Five key things in the BBC’s Johnson-Corbyn debate

Image caption Jeremy Corbyn, Boris Johnson and moderator Nick Robinson

This head-to-head debate was touted as the last chance for both leaders to convince the public they are the best man for the job.

But after a tumultuous week for both Boris Johnson and Jeremy Corbyn, did either of them succeed?

We will find out for sure on 13 December, but for now, what were the key things from the 60-minute exchange?

1. Yes, Brexit

Let’s be honest, it was always going to be a running theme in tonight’s debate, wasn’t it?

For Mr Johnson, his phrase of “get Brexit done” was used tens of times and seemed like his answer to most conundrums. There were a few awkward moments, though, when he used this tactic – for example, when saying the nastiness in politics that had seen MPs threatened could be ended by his deal. But the PM also got the backing of some audience members for his determination to put the whole issue to bed and move forward with his other priorities.

Mr Corbyn faced further scrutiny of Labour’s Brexit position – to negotiate a deal with the EU and put it to a referendum – and his own position of staying neutral in any campaign. He was attacked by Mr Johnson for his “failure of leadership” by not taking a side, and asked repeatedly about his beliefs. But like the PM, Mr Corbyn won over some of the audience with his pledge to bring the country together, whatever the outcome of another vote on the EU – which he thinks he can achieve as PM by staying neutral.

2. The influence of the ‘has-beens’

Image caption Audience member John Purcell: Are the ex-PMs “just a couple of has-beens”?

We have never seen an election where former prime ministers have intervened in quite the way they have this time. Rather than coming out for their successors, the likes of Sir John Major and Tony Blair have been condemning the leaders and questioning whether voters should back them – especially over their positions on Brexit.

In question one, we got our audience star in the form of John Purcell, as he asked whether such interventions were “worrying” to the party leaders. Or were the elder statesmen, Mr Purcell asked, “just a couple of old has-beens”?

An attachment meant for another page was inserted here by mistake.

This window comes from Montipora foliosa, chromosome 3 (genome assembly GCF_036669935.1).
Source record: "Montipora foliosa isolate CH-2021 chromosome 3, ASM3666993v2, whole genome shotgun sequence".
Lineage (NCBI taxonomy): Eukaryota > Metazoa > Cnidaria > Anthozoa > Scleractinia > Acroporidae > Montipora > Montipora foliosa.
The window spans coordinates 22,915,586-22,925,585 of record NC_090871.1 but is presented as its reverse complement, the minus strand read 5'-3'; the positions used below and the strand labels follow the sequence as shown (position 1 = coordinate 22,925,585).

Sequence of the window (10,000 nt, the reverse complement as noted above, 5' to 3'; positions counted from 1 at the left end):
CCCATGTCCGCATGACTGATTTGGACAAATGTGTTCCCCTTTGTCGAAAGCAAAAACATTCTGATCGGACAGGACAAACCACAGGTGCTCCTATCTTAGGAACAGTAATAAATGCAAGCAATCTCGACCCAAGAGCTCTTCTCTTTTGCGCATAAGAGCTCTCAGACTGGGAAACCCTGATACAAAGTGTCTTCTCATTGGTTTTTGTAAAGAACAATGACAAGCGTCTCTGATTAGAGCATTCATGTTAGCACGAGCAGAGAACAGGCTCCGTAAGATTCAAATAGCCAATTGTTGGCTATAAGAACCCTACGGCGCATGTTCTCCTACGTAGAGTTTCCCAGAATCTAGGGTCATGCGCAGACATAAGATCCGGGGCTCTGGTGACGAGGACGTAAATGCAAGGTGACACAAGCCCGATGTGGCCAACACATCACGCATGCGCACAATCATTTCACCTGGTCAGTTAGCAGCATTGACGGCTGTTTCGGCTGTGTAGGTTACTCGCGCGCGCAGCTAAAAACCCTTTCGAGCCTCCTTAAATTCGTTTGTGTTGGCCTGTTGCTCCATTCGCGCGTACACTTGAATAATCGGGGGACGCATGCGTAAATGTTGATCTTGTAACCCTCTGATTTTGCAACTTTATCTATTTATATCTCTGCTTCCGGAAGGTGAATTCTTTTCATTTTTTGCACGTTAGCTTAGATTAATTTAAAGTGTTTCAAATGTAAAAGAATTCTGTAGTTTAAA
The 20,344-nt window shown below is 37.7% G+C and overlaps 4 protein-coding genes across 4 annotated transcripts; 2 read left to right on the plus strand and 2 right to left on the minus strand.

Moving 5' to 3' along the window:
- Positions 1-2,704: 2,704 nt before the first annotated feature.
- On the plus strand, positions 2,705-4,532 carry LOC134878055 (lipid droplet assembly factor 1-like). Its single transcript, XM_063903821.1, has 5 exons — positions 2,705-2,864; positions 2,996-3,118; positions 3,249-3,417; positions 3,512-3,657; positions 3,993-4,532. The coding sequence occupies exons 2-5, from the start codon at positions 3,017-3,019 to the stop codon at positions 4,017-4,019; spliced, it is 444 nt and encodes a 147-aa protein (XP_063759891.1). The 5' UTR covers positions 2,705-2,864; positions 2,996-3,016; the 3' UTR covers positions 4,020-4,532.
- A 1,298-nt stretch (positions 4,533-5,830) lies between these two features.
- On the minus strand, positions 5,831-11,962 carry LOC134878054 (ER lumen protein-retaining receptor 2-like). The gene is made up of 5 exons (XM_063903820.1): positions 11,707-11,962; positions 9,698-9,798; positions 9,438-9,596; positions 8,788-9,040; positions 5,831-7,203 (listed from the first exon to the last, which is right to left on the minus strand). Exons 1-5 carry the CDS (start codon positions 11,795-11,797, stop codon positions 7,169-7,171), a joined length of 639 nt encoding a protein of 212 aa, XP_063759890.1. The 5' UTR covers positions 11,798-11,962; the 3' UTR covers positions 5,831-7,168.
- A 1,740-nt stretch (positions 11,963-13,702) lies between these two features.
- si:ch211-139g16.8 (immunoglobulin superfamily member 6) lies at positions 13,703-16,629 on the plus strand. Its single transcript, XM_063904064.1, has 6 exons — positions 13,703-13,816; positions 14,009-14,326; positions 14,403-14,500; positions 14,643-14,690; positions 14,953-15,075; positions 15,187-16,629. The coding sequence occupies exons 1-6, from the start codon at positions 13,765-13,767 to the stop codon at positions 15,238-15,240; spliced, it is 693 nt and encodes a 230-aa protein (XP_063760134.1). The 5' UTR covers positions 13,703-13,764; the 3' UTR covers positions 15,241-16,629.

The new kids on the block were polite to their predecessors, though happy to call them wrong.

Mr Johnson said he had the “utmost respect for all former Conservative leaders” “but I don’t think [Sir John] is right”. Instead he repeated that the Tories had an “oven-ready plan” for Brexit, and it would lead to a stronger future for the UK. For Mr Corbyn, both Mr Blair and Sir John were “welcome to make their comments”. But he “urged them to think for a moment of the reality of nine years of austerity” under the Tories before they cast their vote.

3. Socialism v Capitalism

A quick question emailed by a far-flung audience member really got to the core of the difference between a vote for Mr Johnson and one for Mr Corbyn. Which of the philosophies – socialism or capitalism – had helped the poor the most, the absent questioner asked?

The Labour leader went first, “Socialism, carried out in a democratic way, in this country, Scandinavia and elsewhere, has raised the living standards”, he said, citing the post-war Labour government which created the NHS.

His rival then made the argument for capitalism, saying his “One Nation Conservatism” understood that having a “dynamic market economy was the only way in which you can pay for fantastic public services”. And that, he said, offered the “balance and symmetry” needed. But Mr Johnson then went on to condemn his opposite’s position, accusing Labour of wanting to “overthrow capitalism”, and calling such an attack on it “absolutely senseless”.

Mr Corbyn, however, replied: “My kind of socialism is one where you don’t leave people behind”. He then accused the Tories of allowing inequality to grow.

We can’t see either leader swapping sides anytime soon.

4. A question of punishment

There was a titter from the audience when the two leaders were asked what punishment they deemed suitable for lying during political campaigns.

Mr Johnson, to further audience giggles, called for such fibbers to be “made to go on their knees through the chamber of the House of Commons”. He then turned his phrase to poke fun at some of Mr Corbyn’s revelations, saying such politicians should be “scourging themselves with copies of offending documents that claim to prove one thing and prove something different”.

Mr Corbyn took a straighter approach to his answer, saying he wanted a “stronger, not weaker House of Commons to hold the government to account” – and hopefully one led by him. But he did get a hit back at Boris Johnson, saying there should be independent monitoring to “test statements on the side of a bus” for their validity.

5. The jibes won applause

Image caption The jibes have it

Some of these debates have become a little rowdy in the run-up to the December poll as emotions have run high. This final head-to-head avoided the boos the leaders had sometimes encountered in the campaign, and remained calm. But it did raise applause.

It wasn’t only their policies that got the claps going though – such as the regular promise to get Brexit done, by Mr Johnson, and repeated pledges for the NHS by Mr Corbyn . It was the jibes. Mr Johnson laid into his counterpart on a number of occasions, accusing him of supporting the IRA, wanting to “break up the union” and “failure to take a stand” over Brexit.

But the Labour leader had his comebacks, and called for the PM to “show a degree of honesty” in his answers. The audience seemed to enjoy the bit of spice it added to the proceedings.

What are the parties promising you?

Here’s a concise guide to where the parties stand on key issues like Brexit, education and the NHS.

Read more: https://www.bbc.co.uk/news/election-2019-50695308

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